With no new stories coming out, how does Moulinsart keep the licensing program fresh?
It is true that there are no new Tintin stories coming out. This is out of respect for Hergé's final wish, that the series of 24 albums he began in 1929 would not be continued after he passed away. So how does Moulinsart keep its commercial program fresh? We could again consider the question from the perspective of direct commercial activities, but it is also useful to take a step back and look at cultural activities that help to foster an environment of continued appreciation of Tintin and the world of Hergé.
Moulinsart and the Studios Hergé, the non-profit organization charged with preserving and promoting the work of Hergé, were commissioned by the Belgian Railway Company to decorate two key Brussels railway stations -- the Gare du Midi (Eurostar terminal) and the Gare du Luxembourg (at the heart of the European Commission) -- with gigantic blow ups of Hergé's drawings. An iconic pen and ink drawing from the story Tintin in America has been turned into an immense fresco measuring 8 m x 8 m, at the Gare du Midi. Tintin's status as an icon across Europe continues to be celebrated at these key hubs of international transport.
The Studios Hergé works closely with the Hergé Museum (opened June 2009), a bold and strikingly beautiful piece of architecture designed by the world class architect Christian de Portzamparc. The Hergé Museum, located half an hour from Brussels in the university town of Louvain-la-Neuve, bears testimony to one of the greatest comic strip authors of all time and further immortalizes his incredibly rich legacy.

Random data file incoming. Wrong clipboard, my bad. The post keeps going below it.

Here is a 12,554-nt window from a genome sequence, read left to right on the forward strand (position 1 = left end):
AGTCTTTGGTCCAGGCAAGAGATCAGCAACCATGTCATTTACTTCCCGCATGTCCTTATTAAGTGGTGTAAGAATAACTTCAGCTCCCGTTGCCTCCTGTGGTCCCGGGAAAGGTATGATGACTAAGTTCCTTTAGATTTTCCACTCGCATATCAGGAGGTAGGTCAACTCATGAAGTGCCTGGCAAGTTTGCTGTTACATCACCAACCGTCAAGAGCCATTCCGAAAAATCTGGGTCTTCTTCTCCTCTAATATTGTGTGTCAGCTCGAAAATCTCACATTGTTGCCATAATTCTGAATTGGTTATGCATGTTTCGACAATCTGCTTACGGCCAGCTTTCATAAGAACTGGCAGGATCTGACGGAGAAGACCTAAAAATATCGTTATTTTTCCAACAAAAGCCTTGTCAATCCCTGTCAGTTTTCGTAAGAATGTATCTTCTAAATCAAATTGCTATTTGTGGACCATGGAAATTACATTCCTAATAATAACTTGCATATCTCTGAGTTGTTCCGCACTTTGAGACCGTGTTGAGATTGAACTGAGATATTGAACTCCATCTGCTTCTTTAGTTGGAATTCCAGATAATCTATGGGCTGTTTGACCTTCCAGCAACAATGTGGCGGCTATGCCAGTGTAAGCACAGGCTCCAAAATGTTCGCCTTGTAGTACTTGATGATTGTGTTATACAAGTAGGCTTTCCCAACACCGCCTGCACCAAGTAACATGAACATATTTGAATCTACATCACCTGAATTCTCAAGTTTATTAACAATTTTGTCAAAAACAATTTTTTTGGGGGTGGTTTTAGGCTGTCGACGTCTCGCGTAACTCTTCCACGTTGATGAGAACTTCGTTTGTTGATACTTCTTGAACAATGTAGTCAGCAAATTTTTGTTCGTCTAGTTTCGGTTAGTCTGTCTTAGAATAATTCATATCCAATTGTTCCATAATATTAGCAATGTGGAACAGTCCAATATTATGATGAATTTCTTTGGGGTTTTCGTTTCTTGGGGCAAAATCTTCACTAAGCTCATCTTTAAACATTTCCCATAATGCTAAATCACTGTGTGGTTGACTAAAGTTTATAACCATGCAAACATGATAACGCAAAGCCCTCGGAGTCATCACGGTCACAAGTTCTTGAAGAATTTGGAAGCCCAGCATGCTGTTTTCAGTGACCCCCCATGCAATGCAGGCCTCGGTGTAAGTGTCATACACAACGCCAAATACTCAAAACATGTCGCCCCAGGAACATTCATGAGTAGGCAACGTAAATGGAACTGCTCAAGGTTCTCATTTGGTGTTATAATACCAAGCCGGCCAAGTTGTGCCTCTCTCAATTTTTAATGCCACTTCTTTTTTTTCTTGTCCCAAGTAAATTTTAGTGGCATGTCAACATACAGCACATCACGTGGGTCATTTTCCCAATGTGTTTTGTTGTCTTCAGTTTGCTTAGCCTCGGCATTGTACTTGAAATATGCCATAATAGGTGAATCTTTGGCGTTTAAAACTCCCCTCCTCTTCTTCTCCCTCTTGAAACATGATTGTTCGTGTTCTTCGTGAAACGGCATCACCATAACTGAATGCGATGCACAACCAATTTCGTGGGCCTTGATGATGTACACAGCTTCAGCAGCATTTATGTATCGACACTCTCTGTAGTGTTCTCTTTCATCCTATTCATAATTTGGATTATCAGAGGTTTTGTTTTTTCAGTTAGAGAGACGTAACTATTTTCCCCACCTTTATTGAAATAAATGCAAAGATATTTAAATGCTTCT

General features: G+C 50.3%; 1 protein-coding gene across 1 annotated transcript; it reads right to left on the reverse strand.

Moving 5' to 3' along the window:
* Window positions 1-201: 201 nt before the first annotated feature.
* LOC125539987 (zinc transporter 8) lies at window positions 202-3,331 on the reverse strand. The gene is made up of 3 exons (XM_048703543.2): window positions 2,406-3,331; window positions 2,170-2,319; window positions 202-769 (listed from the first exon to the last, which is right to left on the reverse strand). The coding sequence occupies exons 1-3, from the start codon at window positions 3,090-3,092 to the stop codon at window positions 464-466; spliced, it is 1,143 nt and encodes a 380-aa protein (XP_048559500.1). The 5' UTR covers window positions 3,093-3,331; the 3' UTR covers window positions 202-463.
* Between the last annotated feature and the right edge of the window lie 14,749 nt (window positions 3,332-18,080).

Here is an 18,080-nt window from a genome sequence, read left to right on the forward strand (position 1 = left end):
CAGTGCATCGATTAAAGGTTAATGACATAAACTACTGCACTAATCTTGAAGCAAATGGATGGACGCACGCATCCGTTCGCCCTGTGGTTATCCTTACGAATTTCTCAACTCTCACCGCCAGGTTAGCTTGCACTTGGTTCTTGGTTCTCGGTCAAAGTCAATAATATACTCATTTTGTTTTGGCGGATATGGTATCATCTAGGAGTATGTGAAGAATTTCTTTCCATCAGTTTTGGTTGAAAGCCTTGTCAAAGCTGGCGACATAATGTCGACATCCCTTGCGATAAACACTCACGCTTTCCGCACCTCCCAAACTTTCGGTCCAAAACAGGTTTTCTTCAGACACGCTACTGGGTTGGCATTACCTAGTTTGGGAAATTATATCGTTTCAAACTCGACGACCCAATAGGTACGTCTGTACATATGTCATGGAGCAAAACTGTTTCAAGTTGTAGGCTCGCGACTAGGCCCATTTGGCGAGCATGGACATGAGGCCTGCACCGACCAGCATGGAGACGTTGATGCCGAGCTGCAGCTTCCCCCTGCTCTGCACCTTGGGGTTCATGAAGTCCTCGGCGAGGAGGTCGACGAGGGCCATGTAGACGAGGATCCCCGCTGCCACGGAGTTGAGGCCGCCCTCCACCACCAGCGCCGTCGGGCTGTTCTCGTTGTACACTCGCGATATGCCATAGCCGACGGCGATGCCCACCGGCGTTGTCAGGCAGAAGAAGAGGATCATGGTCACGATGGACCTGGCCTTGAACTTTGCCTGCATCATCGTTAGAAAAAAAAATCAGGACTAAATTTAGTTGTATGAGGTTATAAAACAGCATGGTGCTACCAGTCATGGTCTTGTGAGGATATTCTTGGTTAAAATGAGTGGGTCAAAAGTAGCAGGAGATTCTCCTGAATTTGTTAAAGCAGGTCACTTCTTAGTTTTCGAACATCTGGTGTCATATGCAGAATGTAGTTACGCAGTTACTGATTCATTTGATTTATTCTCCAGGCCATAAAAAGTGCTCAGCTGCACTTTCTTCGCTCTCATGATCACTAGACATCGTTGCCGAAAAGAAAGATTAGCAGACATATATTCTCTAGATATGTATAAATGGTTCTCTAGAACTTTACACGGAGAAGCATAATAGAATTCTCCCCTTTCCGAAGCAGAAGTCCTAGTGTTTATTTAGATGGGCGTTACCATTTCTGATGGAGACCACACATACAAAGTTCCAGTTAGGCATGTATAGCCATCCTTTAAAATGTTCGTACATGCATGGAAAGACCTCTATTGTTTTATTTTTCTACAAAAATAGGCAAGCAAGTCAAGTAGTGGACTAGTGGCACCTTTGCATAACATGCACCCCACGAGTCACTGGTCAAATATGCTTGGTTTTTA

But in the end, the popularity of Tintin is self-perpetuating. Over the past decade auction houses in France and Belgium have reported record sales figures for Tintin collectibles, from the collectible merchandise produced by Moulinsart today to the original artwork created by Hergé during his career. Although Moulinsart has partnered with French auctioneers Piasa to host some important sales of Hergé and Tintin memorabilia, obviously the market is not controlled by Moulinsart. And if the results of these sales continue to skyrocket, it can only be because of one thing: the enduring popularity of Hergé's star character, the brave reporter Tintin!
In conclusion, while Tintin maintains an enormous level of popularity worldwide, with more than 300 million books sold in over 100 languages and with nearly 1 million Facebook fans, the Tintin stories and products are new to much of the US audience. Although Tintin has a deep and storied history in Europe, his adventures are just now becoming known to the contemporary US audience. With limited exception, we believe that the worldwide tales of travel and adventure, that so effectively and dynamically present the cultural differences of peoples around the world, are very appealing to the culture of the USA -- one that embraces those same kinds of differences.